4. Figures for any non-responding authorities have been estimated.
Housing Benefit Management Information System quarterly 100 per cent. counts taken in February of each year.
9 Jul 2002 : Column 863W
Mr. McCartney: We have made no change in the policy on state pension age since 1998. Legislation was introduced in 1995 to equalise state pension age for men and women. Women's state pension age will be increased gradually from 60 to 65 between the years 2010 and 2020.
But we are looking at the factors that help determine the age at which people actually retire. Too many people experience a cliff edge between work and retirement. We need to be able to provide real opportunities and incentives to enable people to stay in the work place for longerwhere they want to. We also need to tackle the perverse incentives to retire even when it might suit people to carry on working, perhaps part-time, for longer. We are looking at options for providing people with greater flexibility about when they retire.
Mr. Salmond: To ask the Secretary of State for Work and Pensions when he will respond to the letter of 13 May from the hon. Member for Banff and Buchan (Mr. Salmond) regarding a constituent, Mrs. P. Baker, New Dear, Aberdeenshire. 
Mrs. Fitzsimons: To ask the Secretary of State for Work and Pensions what plans he has to allow greater flexibility in the calculation of the annual permitted work rules in respect of average rather than actual weekly earnings for self-employed disabled people. 
Maria Eagle: The new permitted work rules, introduced on 8 April, give all people receiving incapacity benefits the chance to start moving back into full-time work. When attributing income from irregular work undertaken by self-employed disabled people, decision makers must treat each case on its merits. Guidance advises decision makers to look at income and hours worked over a period of time so that income can be attributed in a fair and equitable way.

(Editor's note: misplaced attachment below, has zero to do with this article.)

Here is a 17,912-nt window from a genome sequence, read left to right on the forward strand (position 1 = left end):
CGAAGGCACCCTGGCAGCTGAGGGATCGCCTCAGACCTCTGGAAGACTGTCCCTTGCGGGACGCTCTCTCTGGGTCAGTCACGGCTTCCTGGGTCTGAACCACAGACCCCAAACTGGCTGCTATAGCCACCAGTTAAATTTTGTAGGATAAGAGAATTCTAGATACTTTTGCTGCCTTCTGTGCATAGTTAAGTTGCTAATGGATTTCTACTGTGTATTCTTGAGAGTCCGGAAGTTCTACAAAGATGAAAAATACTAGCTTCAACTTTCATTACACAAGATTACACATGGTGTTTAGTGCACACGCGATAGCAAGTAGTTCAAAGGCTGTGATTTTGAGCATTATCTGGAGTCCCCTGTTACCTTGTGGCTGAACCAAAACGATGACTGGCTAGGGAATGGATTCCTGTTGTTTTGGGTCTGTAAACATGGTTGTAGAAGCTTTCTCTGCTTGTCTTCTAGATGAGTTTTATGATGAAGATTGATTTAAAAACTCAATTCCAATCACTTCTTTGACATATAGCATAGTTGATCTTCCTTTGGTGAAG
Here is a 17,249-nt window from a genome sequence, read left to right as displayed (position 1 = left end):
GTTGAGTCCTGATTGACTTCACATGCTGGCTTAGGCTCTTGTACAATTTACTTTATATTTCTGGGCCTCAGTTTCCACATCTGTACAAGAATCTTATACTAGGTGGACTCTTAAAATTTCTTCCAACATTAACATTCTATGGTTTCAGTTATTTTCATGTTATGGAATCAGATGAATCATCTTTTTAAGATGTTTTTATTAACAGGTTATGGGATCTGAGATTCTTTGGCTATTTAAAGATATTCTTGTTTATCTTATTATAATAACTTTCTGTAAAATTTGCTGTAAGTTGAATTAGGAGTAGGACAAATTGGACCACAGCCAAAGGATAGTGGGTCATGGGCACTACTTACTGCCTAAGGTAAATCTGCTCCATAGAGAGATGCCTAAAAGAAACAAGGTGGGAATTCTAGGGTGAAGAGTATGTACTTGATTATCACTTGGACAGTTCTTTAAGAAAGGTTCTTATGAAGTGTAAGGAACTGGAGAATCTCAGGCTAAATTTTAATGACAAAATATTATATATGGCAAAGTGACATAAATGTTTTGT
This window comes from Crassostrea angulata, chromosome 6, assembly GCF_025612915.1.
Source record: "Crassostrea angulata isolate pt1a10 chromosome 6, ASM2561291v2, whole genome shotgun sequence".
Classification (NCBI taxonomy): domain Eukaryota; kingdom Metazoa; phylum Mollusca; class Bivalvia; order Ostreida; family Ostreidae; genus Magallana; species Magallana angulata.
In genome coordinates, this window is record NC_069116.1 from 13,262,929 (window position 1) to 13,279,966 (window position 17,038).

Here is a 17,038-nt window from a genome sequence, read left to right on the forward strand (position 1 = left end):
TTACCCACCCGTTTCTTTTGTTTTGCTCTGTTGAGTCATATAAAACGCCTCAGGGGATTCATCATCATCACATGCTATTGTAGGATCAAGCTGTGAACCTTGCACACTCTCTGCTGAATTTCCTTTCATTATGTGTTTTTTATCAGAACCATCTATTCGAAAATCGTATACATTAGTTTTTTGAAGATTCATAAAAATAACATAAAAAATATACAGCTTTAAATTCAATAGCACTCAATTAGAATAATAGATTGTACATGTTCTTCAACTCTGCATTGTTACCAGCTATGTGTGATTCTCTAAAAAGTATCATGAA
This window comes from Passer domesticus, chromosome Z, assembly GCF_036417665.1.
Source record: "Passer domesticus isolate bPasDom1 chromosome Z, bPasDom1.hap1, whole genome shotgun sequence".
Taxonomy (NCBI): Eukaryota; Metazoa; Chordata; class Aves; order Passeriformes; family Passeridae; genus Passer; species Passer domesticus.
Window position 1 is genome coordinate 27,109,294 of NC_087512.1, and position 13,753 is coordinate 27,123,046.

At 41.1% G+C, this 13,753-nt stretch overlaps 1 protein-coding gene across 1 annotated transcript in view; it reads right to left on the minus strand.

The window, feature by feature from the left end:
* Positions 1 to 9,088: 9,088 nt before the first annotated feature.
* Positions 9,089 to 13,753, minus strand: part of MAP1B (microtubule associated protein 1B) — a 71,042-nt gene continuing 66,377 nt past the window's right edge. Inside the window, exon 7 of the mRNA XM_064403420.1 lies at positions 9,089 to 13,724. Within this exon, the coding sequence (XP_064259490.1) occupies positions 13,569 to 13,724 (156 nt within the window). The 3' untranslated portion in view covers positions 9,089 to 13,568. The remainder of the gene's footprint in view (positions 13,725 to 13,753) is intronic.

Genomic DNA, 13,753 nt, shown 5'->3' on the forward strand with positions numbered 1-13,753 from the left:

Mr. Bercow: To ask the Secretary of State for Work and Pensions what has been the (a) cost and (b) saving from the pursuit of the Department's public service agreement targets in each year since they were introduced. 
Mr. McCartney: The Department's public service agreement sets out the key outcomes it is committed to deliver with the resources provided, and its service delivery agreement sets out the key steps towards delivery of those targets. Each year the Department publishes
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Mr. Bercow: To ask the Secretary of State for Work and Pensions what the (a) cost and (b) saving has been from the Department's pursuit of service delivery agreement targets in each year since they were introduced. 
Mr. McCartney: The Department's public service agreement sets out the key outcomes it is committed to deliver with the resources provided, and its service delivery agreement sets out the key steps towards delivery of those targets. Each year the Department publishes performance against its targetsincluding on value for moneyand the resources it has used in its departmental report.